"Each piece was added to the collection because of its unique qualities.
"George would have been delighted knowing that they will be going to new owners who will continue to enjoy them just as he did."
'People were speechless'
Mr Smith has recently returned from Hong Kong, where he said collectors were showing "unprecedented interest" in the collection.
He said: "It traces the life's pattern of a genius. It took a while to explain that just one man had made these watches from scratch, in a humble workshop in the Isle of Man.
"People were speechless.
"Every single watch he made had at least two major technical advancements and when completed each one was the most technically advanced watch in the world."
Speaking to the BBC in 2010, Dr Daniels said: "In my career I just wanted to make English watches the most superior, which they always were, and we've achieved that condition again here on the Isle of Man."
The most successful of Dr Daniels' inventions, the co-axial escapement, won him international acclaim and is regarded by experts as one of the most significant horological developments in 250 years.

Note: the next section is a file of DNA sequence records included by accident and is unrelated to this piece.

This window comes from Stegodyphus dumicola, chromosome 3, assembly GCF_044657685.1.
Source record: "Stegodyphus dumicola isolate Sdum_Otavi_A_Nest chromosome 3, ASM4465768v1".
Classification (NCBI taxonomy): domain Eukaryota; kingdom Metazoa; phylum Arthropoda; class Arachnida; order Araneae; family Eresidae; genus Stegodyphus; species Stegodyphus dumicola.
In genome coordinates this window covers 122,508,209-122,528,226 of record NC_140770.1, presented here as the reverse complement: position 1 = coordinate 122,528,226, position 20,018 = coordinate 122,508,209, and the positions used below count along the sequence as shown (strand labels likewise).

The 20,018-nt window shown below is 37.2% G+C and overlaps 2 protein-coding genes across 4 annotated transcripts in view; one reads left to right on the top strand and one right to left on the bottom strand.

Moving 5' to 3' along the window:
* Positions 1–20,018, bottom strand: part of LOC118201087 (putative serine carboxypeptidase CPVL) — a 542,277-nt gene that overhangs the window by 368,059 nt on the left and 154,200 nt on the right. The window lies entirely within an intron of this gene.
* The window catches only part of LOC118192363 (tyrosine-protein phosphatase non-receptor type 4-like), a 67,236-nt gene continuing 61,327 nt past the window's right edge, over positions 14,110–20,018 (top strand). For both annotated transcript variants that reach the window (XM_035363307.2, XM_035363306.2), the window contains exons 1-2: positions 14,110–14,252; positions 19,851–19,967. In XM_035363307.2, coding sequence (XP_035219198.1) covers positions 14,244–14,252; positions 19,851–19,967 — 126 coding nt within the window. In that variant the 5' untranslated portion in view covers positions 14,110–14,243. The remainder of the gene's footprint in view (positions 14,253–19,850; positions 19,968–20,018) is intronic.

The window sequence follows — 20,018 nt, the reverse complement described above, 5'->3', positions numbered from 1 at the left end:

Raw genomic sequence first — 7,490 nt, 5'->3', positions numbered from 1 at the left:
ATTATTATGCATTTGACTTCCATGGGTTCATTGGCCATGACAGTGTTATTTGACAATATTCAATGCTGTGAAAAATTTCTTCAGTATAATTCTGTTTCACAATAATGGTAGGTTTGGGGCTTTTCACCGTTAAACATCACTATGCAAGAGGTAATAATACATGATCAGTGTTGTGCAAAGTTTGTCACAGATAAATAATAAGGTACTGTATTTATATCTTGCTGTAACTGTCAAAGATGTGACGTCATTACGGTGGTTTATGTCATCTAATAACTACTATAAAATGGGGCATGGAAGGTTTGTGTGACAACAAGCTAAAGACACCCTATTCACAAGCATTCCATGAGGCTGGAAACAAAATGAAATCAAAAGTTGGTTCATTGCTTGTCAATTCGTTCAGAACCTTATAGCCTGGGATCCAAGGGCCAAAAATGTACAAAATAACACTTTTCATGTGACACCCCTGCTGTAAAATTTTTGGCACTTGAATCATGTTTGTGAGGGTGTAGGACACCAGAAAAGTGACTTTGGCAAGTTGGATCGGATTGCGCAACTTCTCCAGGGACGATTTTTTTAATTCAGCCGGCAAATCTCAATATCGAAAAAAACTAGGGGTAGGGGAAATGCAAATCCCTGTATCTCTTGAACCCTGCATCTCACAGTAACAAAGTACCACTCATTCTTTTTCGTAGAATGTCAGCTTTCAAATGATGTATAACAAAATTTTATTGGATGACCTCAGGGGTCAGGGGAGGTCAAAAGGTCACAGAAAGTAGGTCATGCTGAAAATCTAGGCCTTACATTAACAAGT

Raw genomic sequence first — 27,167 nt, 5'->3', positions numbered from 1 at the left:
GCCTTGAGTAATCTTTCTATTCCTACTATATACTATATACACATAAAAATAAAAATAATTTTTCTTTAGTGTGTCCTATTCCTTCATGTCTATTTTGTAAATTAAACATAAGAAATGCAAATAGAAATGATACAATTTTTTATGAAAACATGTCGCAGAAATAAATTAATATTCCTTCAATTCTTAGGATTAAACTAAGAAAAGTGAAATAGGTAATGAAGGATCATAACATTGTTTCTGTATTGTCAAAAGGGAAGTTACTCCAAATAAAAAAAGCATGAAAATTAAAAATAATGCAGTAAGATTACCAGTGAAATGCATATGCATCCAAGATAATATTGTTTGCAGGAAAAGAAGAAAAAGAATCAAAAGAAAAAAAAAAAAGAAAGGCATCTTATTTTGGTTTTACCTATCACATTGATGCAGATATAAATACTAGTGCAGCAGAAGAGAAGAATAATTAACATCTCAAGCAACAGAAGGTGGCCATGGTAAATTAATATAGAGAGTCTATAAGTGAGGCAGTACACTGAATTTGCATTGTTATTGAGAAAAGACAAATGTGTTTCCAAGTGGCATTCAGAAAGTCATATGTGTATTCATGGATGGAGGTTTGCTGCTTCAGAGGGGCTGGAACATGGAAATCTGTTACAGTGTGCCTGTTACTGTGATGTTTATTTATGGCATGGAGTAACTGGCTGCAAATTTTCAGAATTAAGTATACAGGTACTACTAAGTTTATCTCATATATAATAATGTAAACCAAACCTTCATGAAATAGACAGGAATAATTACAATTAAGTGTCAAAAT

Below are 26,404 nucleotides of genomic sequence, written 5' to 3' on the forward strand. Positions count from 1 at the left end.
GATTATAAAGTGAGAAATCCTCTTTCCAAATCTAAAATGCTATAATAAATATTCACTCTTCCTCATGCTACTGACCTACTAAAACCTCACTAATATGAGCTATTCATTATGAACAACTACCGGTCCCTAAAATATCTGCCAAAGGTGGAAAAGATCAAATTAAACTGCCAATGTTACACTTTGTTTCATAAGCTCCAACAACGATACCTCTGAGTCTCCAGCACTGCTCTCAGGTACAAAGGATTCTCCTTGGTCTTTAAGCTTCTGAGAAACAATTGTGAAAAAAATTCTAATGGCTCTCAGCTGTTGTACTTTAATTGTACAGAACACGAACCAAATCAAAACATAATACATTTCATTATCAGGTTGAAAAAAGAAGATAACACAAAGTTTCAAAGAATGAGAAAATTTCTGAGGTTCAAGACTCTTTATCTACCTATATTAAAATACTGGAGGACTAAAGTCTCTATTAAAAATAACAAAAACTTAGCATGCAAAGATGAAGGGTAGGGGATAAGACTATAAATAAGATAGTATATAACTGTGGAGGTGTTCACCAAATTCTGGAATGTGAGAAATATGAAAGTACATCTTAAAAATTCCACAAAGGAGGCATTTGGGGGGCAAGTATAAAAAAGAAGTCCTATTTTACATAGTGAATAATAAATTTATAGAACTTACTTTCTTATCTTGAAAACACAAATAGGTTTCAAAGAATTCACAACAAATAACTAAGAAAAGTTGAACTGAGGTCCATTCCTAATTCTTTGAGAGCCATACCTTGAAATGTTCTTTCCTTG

Mr Smith, 42, said: "The co-axial escapement was so good that it was taken on by the Swiss watchmaking industry and in particular Omega.
"The escapement gives a higher degree of accuracy over longer periods than lever escapements.
"George never accepted what had been done before. He always studied and examined his work and improved upon it."
Jonathan Betts, senior curator of horology at the Old Royal Observatory, said: "The body of work which George [Daniels] produced is monumentally important.
Passion for racing
"He has done more than any other individual to ensure that mechanical watchmaking is not just a part of history but instead has an incredibly bright future.
"His work from the 1970s onwards contributed a huge amount to the renaissance of mechanical horology. Things looked bleak for the mechanical watchmaking industry with the introduction of quartz technology in the 1970s but Dr Daniels had other ideas and now it is flourishing."
The auction itself was planned with Sotheby's many years before Dr Daniels' death in October last year and is a natural conclusion to that long relationship he had with the company.
Over the years representatives from Sotheby's made several visits to Dr Daniels' home in the Isle of Man to both catalogue and research his work to gain a full understanding of it.
Dr Daniels, who was born in Edgware in 1926, won numerous awards during his career, including the Gold Medal of the British Horological Institute.
When he was not making watches Dr Daniels loved to race cars.
In July, a vintage car he owned sold for more than £5m at auction. The "Birkin" Bentley, which went under the hammer at the Goodwood Festival of Speed, became the most expensive British car ever sold at a public auction.
The entire collection, including a 1954 Bentley R-Type, a Bentley Tourer and a 1907 Daimler, was sold by Bonhams for about £10m.